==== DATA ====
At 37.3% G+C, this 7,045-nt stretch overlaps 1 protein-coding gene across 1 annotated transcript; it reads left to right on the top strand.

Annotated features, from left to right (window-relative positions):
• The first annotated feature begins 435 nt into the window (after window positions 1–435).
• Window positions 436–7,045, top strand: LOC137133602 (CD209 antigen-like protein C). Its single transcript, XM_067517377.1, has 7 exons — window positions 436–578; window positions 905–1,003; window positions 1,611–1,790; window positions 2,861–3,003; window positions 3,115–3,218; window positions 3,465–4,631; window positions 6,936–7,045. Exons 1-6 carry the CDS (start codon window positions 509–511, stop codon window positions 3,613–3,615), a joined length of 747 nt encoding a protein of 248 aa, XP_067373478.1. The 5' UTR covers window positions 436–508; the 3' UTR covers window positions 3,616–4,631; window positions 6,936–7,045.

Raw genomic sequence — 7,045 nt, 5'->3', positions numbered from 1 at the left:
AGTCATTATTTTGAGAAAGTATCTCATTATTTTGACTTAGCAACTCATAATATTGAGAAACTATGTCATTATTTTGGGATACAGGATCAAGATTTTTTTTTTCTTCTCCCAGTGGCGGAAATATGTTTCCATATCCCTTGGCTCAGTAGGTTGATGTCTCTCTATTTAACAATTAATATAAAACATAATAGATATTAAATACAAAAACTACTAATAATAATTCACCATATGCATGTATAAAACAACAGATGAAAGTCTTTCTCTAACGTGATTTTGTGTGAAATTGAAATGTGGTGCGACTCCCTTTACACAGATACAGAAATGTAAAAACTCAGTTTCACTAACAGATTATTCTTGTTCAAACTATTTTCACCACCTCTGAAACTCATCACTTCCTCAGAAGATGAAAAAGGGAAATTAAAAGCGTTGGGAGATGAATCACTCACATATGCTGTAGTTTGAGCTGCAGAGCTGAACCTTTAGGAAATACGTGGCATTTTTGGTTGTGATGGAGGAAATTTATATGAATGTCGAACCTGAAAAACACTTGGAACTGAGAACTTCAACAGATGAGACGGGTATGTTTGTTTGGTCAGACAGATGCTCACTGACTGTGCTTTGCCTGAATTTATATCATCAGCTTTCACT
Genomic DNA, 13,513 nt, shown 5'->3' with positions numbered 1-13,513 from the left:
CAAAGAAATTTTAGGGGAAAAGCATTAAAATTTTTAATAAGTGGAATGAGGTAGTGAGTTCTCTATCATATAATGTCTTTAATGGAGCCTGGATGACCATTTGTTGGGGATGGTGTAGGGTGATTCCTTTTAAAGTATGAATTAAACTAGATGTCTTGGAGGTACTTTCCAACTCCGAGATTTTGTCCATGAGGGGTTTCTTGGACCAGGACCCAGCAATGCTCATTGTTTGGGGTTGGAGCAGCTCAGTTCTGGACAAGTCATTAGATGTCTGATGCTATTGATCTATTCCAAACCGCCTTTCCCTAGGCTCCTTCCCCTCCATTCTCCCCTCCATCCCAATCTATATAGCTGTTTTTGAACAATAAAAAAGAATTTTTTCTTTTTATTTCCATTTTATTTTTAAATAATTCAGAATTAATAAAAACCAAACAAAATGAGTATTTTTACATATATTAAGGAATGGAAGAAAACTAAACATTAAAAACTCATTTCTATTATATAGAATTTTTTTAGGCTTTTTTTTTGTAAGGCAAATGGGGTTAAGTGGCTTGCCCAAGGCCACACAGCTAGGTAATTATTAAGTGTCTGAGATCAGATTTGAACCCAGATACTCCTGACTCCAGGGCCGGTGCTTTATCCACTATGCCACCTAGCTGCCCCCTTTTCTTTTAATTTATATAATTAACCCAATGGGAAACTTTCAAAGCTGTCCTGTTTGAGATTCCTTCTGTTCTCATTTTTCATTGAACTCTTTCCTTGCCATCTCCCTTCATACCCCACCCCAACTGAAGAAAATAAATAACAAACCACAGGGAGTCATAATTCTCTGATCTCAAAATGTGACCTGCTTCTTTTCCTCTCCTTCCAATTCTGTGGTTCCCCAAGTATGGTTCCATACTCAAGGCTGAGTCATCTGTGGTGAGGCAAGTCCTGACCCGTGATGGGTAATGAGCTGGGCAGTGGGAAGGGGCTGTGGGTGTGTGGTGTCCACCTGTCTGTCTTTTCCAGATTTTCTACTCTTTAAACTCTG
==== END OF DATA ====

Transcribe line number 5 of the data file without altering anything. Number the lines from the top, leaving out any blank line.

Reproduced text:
Raw genomic sequence — 7,045 nt, 5'->3', positions numbered from 1 at the left: